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Know a Tech-Savvy Educator?

Nominations Now Open for Alan Shepard Technology in Education Award

Know a Tech-Savvy Educator? Educators who have demonstrated a commitment to inspiring students' interest in science, technology, engineering and math (STEM) may apply now to receive the 2012 Alan Shepard Technology in Education Award. Given annually by the Astronauts Memorial Foundation (AMF), the National Aeronautics and Space Administration (NASA) and the Space Foundation, the award recognizes outstanding contributions to technology education by K-12 educators or district-level education personnel.

The Space Foundation will present the award, which is named after Mercury Astronaut Alan Shepard, on April 16 at the Opening Ceremony of the Space Foundation's 28th National Space Symposium at The Broadmoor Hotel in Colorado Springs, Colo.

Award information and application instructions are available at www.astronautsmemorialfoundation.org. Submissions for the 2012 award must be mailed and postmarked no later than Jan. 16, 2012. The winner will be announced in early March 2012.

About the Award
Alan Shepard, one of the nation's original seven Mercury astronauts, was the first American to fly in space, one of only 12 humans who have walked on the moon and a former AMF board member. The award named after him recognizes excellence, quality and innovation in the development and application of technology in the classroom or to the professional development of teachers.

The 2011 recipient was James E. Richmond, superintendent of Charles County Public Schools in Maryland. As the superintendent of a district with nearly 27,000 K-12 students, Richmond launched multiple programs to help his students excel in science, technology, engineering and mathematics (STEM), helping to develop a future workforce of scientists and engineers.

About the 28th National Space Symposium
The 28th National Space Symposium, the premier gathering of the global space community, will be held April 16-19, 2012, at The Broadmoor Hotel, and will offer workshops, forums, panels and presentations covering all aspects of space, including programs targeted specifically at educators and students.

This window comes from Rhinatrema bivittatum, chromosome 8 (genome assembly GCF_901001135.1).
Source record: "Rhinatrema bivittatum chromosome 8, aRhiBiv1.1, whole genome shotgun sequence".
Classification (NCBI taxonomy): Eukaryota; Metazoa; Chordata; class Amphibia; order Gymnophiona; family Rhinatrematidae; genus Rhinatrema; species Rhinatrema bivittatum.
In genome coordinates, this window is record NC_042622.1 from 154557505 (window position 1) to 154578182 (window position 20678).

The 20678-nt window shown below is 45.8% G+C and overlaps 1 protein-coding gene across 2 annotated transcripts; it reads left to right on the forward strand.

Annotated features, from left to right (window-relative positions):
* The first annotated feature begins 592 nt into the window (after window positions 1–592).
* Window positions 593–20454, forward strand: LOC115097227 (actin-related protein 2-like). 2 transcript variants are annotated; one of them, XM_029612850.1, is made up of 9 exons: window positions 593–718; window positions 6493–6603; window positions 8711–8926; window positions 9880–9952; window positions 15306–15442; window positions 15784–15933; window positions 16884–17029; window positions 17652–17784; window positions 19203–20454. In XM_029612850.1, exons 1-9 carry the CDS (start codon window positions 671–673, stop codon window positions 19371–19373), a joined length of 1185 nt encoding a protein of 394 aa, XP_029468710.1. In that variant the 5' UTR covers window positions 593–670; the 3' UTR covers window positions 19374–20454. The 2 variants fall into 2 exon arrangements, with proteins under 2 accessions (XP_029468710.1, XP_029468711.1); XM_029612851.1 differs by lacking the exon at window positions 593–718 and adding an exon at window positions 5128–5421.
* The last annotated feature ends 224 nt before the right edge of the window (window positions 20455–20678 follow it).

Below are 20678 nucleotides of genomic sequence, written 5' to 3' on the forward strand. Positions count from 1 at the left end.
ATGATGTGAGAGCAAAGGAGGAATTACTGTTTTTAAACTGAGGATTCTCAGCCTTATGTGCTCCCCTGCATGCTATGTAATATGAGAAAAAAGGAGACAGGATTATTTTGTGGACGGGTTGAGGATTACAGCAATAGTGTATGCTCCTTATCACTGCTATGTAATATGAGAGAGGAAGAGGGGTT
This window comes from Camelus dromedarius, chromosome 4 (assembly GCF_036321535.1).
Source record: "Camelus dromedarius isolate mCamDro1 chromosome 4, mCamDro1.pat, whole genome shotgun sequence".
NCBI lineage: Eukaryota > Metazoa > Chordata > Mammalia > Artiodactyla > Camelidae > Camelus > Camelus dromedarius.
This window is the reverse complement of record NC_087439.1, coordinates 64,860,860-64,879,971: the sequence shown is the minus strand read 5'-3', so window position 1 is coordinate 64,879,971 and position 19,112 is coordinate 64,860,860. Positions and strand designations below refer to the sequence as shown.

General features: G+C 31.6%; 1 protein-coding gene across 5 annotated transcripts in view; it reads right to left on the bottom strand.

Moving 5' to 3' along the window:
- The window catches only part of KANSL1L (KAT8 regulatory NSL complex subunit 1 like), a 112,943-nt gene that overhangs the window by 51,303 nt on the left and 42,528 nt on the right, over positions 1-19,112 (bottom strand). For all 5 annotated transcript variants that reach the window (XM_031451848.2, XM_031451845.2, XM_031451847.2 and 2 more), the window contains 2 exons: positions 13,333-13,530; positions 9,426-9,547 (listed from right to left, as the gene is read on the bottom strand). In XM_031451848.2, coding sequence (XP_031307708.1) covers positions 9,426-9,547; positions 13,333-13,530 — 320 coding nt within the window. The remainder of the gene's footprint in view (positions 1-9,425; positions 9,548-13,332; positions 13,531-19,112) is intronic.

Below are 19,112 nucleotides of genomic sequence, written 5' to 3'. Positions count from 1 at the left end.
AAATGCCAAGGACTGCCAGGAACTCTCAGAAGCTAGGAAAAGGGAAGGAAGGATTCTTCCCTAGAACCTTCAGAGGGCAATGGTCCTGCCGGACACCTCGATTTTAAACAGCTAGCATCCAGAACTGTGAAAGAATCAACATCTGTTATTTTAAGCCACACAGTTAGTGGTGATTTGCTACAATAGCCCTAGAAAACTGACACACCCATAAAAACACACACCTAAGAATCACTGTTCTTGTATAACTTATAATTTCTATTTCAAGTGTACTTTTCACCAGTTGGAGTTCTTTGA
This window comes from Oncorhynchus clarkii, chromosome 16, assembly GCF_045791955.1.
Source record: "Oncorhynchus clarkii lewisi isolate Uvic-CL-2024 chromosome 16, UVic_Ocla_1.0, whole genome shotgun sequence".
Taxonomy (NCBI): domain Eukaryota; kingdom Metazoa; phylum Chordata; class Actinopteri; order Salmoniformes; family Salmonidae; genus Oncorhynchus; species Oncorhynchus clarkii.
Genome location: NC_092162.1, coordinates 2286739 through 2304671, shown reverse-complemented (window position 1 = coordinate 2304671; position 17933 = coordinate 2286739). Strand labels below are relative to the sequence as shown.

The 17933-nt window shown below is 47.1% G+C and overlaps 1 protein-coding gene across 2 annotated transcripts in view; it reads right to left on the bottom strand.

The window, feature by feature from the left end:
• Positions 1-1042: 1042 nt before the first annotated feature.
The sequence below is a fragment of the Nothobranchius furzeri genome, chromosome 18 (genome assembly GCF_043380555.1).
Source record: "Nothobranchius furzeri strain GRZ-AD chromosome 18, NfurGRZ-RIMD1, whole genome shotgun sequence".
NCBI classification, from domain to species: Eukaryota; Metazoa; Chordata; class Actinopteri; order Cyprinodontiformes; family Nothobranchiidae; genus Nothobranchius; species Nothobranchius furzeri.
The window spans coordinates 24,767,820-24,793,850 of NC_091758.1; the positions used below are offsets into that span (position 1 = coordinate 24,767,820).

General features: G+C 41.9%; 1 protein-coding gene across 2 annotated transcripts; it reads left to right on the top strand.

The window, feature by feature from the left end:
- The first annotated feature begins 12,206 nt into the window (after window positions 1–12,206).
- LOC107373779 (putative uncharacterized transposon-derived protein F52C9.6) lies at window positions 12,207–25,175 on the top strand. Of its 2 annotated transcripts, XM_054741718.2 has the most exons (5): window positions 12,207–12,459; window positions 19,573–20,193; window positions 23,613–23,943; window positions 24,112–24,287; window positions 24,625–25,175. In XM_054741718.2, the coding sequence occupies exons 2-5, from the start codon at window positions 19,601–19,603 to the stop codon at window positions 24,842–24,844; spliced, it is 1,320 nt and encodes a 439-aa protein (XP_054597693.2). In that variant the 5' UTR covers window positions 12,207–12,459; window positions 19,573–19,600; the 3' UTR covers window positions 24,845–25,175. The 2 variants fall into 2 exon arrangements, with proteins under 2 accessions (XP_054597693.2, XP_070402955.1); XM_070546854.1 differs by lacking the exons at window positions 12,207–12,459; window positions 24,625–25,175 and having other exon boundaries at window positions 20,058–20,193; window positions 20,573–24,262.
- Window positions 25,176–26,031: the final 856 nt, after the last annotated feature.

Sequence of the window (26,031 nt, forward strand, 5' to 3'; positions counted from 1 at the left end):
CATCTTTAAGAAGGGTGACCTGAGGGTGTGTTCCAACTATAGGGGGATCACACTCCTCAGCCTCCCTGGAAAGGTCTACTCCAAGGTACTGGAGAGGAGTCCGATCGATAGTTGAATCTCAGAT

National Space Symposium education activities include tours of the exhibit center and "Audience with an Astronaut" sessions for selected students and a full-day workshop for Space Foundation Teacher Liaisons, a group of nationally recognized educators who are passionate about space science.

About the Astronauts Memorial Foundation
Founded in the wake of the Challenger accident in 1986, AMF honors and memorializes 24 astronauts who sacrificed their lives for the nation and the space program while on a U.S. government mission or in training. AMF is a private, not-for-profit organization approved by NASA to build and maintain two major facilities at the John F. Kennedy Space Center's Visitor Complex: The Space Mirror Memorial and The Center for Space Education. Through the Center for Space Education, AMF partners with NASA to provide space-related technology training to educators and individuals throughout the nation, to foster understanding of space exploration, to improve education through technology and to improve the quality of the space industry workforce. For more information, visit www.astronautsmemorialfoundation.org/.

About NASA
NASA is an agency of the United States government, responsible for the nation's civilian space program. Operational since 1958, NASA's mission is to pioneer the future in space exploration, scientific discovery and aeronautics research. It has led U.S. space exploration including the Mercury and Gemini space programs, the Apollo missions to the Moon, the Space Shuttle, U.S. involvement in the International Space Station, the Hubble Space Telescope and robotic interplanetary and distant space missions. NASA is also responsible for long-term civilian and military aerospace research and research focused on better understanding Earth, the solar systems and the universe beyond. For more information, go to www.nasa.gov.

Pictured: James E. Richmond, superintendent of Charles County Public Schools in Maryland and 2011 recipient of the Alan Shepard Technology in Education Award, delivering his acceptance speech at the 27th National Space Symposium in Colorado Springs

 

 

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